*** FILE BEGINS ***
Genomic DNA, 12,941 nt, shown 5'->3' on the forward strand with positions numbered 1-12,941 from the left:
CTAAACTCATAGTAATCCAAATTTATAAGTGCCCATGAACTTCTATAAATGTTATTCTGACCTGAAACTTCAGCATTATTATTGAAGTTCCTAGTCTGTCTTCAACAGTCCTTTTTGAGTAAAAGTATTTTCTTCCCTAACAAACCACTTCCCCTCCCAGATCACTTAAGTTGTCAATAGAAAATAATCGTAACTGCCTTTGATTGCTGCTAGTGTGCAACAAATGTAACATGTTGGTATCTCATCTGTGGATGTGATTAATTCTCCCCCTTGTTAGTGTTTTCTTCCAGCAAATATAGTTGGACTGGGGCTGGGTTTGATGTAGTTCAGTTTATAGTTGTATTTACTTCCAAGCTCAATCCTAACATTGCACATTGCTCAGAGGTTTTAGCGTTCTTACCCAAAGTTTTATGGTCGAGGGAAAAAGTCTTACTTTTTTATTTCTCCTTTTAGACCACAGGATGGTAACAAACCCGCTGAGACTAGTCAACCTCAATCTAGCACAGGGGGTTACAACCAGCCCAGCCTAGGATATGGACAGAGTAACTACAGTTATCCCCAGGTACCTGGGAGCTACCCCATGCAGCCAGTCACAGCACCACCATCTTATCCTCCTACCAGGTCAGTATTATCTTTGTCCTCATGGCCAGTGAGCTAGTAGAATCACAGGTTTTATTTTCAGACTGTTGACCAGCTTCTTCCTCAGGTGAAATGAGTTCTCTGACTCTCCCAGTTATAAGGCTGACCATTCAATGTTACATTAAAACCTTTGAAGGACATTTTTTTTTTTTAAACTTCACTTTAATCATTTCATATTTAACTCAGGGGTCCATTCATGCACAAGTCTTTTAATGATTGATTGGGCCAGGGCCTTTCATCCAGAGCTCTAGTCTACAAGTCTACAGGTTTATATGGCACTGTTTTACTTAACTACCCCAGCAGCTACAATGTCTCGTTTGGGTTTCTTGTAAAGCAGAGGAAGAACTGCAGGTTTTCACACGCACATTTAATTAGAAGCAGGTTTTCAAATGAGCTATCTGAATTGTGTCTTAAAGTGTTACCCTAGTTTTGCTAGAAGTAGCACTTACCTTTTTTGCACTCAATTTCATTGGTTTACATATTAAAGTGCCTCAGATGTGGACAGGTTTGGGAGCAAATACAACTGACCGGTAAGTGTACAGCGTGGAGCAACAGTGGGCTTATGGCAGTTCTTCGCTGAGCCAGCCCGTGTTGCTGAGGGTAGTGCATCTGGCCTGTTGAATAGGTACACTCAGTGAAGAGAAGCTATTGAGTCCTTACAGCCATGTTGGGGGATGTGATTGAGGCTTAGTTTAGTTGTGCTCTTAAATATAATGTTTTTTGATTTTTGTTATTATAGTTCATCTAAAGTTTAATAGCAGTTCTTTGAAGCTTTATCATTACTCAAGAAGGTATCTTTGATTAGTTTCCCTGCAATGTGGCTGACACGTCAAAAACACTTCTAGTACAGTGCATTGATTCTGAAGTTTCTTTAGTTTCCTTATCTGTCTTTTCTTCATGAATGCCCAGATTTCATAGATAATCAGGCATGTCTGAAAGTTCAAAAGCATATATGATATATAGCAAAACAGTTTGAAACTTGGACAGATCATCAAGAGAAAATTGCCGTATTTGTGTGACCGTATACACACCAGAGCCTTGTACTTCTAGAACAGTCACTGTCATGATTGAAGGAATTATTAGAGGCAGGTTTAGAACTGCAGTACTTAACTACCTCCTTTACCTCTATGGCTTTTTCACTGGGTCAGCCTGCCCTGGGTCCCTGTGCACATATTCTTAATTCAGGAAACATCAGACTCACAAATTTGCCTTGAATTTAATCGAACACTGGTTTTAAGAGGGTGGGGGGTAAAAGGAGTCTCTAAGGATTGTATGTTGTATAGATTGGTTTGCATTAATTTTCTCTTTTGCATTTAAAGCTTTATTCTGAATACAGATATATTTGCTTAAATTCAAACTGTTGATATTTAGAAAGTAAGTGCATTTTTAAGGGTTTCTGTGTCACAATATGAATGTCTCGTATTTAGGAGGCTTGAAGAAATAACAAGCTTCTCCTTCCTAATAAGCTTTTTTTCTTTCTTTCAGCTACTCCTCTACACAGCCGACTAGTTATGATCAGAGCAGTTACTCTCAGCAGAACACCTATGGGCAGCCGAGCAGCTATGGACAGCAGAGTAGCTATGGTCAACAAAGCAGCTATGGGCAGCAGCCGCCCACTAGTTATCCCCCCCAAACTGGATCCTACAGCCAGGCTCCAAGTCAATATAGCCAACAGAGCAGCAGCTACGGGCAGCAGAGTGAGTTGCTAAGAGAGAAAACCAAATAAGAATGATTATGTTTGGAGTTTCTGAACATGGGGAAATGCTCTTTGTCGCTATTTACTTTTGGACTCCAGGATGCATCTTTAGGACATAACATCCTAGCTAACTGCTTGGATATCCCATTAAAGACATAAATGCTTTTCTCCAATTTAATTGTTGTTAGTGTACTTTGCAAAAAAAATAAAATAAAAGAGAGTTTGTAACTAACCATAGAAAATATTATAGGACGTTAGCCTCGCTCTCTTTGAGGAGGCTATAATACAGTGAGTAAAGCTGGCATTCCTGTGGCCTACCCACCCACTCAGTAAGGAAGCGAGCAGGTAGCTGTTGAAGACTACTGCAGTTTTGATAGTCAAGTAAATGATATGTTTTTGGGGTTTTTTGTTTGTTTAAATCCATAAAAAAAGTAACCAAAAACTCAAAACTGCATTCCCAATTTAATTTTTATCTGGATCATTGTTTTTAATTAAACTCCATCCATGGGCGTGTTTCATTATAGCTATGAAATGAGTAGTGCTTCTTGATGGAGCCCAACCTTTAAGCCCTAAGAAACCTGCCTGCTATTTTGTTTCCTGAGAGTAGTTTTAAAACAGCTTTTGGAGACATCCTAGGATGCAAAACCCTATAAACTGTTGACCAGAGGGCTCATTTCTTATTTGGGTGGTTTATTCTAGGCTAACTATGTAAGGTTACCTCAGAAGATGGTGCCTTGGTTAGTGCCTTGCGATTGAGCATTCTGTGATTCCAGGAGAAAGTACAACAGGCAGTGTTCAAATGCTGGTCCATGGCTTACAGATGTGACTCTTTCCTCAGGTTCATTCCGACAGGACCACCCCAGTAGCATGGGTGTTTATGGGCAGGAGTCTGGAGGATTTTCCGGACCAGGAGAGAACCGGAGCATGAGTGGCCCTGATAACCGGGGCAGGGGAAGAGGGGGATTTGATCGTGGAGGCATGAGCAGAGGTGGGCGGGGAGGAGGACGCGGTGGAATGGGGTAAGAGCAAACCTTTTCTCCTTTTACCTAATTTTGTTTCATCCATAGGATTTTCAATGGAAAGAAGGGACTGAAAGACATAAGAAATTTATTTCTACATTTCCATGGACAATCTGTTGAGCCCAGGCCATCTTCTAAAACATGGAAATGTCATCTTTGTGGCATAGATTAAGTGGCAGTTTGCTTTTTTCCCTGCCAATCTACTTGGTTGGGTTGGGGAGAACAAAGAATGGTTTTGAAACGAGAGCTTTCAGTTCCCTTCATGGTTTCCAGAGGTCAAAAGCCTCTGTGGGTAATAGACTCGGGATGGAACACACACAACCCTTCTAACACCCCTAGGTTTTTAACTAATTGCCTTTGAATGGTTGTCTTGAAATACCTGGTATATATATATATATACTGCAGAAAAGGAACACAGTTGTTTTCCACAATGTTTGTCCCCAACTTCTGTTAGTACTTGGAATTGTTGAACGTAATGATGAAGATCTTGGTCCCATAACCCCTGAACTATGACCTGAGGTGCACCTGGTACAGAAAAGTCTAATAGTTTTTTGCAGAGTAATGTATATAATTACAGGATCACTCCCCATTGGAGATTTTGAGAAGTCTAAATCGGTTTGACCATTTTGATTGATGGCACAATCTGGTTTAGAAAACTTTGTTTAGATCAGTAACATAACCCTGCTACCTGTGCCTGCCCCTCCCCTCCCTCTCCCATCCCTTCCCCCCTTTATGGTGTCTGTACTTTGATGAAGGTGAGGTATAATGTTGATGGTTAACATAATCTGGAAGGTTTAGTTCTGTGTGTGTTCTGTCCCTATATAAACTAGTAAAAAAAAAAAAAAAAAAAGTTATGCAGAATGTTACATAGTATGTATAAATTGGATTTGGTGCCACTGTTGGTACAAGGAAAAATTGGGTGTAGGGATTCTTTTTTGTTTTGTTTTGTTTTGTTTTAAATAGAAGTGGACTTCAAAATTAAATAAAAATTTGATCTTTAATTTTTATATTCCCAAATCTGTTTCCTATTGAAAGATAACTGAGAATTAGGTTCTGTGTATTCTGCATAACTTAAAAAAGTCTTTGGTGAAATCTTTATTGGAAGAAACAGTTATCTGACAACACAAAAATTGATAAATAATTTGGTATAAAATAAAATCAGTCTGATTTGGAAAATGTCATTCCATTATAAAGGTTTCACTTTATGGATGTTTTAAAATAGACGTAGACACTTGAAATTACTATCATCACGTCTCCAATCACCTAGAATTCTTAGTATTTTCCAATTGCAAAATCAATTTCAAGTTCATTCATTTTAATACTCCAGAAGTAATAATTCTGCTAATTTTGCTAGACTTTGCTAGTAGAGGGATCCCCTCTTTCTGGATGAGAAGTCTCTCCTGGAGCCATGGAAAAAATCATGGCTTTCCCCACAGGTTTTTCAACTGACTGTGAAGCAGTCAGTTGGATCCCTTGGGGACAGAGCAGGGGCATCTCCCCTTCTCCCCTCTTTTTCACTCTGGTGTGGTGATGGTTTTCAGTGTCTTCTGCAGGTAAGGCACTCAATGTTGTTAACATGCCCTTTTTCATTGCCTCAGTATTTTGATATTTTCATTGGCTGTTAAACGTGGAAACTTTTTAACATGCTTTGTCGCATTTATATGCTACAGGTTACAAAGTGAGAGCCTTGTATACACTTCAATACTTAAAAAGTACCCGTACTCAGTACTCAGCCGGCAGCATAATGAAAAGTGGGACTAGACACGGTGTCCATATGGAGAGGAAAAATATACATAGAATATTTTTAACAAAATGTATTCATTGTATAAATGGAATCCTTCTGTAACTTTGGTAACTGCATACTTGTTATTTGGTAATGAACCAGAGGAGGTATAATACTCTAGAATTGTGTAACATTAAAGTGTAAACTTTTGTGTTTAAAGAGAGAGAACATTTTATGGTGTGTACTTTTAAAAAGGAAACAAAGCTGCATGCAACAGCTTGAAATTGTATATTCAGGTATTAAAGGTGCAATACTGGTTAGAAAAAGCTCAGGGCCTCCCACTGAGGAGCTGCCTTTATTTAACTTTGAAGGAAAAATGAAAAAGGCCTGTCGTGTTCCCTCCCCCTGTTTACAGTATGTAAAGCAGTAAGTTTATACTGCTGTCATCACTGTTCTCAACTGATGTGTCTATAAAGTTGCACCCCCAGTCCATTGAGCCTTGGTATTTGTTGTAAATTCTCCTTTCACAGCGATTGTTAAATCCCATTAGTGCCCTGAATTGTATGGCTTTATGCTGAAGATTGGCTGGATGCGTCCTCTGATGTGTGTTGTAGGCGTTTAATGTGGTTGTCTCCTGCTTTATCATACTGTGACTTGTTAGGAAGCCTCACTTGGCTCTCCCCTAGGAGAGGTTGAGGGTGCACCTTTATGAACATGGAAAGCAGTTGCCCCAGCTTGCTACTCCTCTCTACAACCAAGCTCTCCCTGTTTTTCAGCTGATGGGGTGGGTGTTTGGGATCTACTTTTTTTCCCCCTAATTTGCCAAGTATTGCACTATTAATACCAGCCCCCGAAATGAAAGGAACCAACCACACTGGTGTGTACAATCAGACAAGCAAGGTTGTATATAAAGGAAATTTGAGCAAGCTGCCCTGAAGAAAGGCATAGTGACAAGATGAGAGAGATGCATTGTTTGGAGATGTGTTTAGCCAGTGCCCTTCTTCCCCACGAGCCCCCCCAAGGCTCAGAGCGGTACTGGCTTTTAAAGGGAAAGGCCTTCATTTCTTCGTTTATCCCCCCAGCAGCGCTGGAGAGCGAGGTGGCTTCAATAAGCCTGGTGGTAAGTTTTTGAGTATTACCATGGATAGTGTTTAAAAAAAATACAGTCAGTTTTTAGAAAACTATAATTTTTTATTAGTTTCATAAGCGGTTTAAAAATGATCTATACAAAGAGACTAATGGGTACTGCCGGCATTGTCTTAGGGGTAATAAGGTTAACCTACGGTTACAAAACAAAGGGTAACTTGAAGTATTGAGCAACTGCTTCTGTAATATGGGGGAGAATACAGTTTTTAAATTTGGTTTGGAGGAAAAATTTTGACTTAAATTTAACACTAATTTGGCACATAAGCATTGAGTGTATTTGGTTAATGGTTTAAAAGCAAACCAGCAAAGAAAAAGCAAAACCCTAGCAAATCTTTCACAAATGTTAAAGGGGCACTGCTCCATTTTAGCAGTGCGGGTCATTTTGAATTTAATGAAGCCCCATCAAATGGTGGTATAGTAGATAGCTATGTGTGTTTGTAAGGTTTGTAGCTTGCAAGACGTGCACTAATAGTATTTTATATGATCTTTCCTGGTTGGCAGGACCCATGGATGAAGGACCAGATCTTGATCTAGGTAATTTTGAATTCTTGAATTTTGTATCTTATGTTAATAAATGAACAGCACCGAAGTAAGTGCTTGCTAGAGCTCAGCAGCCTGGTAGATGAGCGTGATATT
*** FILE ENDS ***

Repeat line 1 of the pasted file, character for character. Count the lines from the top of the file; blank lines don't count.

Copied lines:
Genomic DNA, 12,941 nt, shown 5'->3' on the forward strand with positions numbered 1-12,941 from the left: